Nanotechnology Now

Our NanoNews Digest Sponsors





Heifer International

Wikipedia Affiliate Button


android tablet pc

Home > Press > NIST Finds ‘Metafilms’ Can Shrink Radio, Radar Devices

NIST researchers have made metafilms of both yttrium iron spheres (above, each about 50 millimeters in diameter) embedded in a matrix.

Credit:Geoffrey Wheeler
NIST researchers have made metafilms of both yttrium iron spheres (above, each about 50 millimeters in diameter) embedded in a matrix.
Credit:Geoffrey Wheeler

Abstract:
Recent research at the National Institute of Standards and Technology (NIST) has demonstrated that thin films made of "metamaterials"—manmade composites engineered to offer strange combinations of electromagnetic properties—can reduce the size of resonating circuits that generate microwaves. The work is a step forward in the worldwide quest to further shrink electronic devices such as cell phones, radios, and radar equipment.

NIST Finds ‘Metafilms’ Can Shrink Radio, Radar Devices

GAITHERSBURG, MD | Posted on March 19th, 2008

Metamaterials may be best known as a possible means of "cloaking" to produce an illusion of invisibility, somewhat like the low-reflectivity coatings that help stealth fighter jets evade radar. As described in a new paper,* NIST researchers and collaborators performed calculations and simulations of two-dimensional surface versions, dubbed "metafilms," composed of metallic patches or dielectric pucks. Vibrating particles in these metafilms cause incoming electromagnetic energy to behave in unique ways.

The researcher team deduced the effects of placing a metafilm across the inside center of a common type of resonator, a cavity in which microwaves continuously ricochet back and forth. Resonant cavities are used to tune microwave systems to radiate or detect specific frequencies. To resonate, the cavity's main dimension must be at least half the wavelength of the desired frequency, so for a mobile phone operating at a frequency of 1 gigahertz, the resonator would be about 15 centimeters long. Other research groups have shown that filling part of the cavity with bulk metamaterials allows resonators to be shrunk beyond the usual size limit. The NIST team showed the same effect can be achieved with a single metafilm, which consumes less space, thus allowing for the possibility of smaller resonators, as well as less energy loss. More sophisticated metafilm designs would enhance the effect further so that, in principle, resonators could be made as small as desired, according to the paper.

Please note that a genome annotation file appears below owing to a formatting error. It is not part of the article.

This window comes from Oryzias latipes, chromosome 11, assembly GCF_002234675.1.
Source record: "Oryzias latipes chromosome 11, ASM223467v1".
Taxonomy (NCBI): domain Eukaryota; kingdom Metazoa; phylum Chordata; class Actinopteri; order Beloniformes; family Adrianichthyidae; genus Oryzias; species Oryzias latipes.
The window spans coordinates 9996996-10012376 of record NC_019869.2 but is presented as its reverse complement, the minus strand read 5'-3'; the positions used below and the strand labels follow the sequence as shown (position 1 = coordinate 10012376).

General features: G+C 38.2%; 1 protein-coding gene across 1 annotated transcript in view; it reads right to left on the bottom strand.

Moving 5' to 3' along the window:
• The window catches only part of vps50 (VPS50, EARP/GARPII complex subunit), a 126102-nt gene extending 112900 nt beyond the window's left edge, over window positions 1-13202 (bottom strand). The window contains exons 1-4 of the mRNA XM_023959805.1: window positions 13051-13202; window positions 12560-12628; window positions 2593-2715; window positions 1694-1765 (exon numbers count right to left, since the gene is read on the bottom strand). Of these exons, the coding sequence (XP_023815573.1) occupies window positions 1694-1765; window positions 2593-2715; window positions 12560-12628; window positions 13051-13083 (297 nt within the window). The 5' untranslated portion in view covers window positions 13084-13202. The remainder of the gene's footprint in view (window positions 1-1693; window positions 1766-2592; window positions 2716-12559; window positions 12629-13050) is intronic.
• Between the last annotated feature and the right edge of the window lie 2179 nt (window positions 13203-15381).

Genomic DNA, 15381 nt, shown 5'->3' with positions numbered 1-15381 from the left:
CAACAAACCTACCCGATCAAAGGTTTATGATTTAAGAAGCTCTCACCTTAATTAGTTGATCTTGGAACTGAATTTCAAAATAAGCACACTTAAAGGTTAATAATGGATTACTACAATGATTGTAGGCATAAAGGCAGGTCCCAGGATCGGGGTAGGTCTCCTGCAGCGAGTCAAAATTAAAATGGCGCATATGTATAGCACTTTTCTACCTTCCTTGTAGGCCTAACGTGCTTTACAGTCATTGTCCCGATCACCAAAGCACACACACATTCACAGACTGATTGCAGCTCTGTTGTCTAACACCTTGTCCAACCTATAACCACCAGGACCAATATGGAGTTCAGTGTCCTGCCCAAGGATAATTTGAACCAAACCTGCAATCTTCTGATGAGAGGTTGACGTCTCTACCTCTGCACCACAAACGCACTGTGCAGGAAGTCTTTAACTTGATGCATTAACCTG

The metafilm creates an illusion that the resonator is longer than its small physical size by shifting the phase of the electromagnetic energy as it passes through the metafilm, lead author Chris Holloway explains, as if space were expanded in the middle of the cavity. This occurs because the metafilm's scattering structures, like atoms or molecules in conventional dielectric or magnetic materials, trap electric and magnetic energy locally. The microwaves respond to this uneven energy landscape by adjusting their phases to achieve stable resonance conditions inside the cavity.

On the downside, the researchers also found that, due to losses in the metafilm, smaller resonators have a lower quality factor, or ability to store energy. Accordingly, trade-offs need to be made in device design with respect to operating frequency, resonator size and quality factor, according to the paper. The authors include two from the University of Pennsylvania and a guest researcher from the University of Colorado.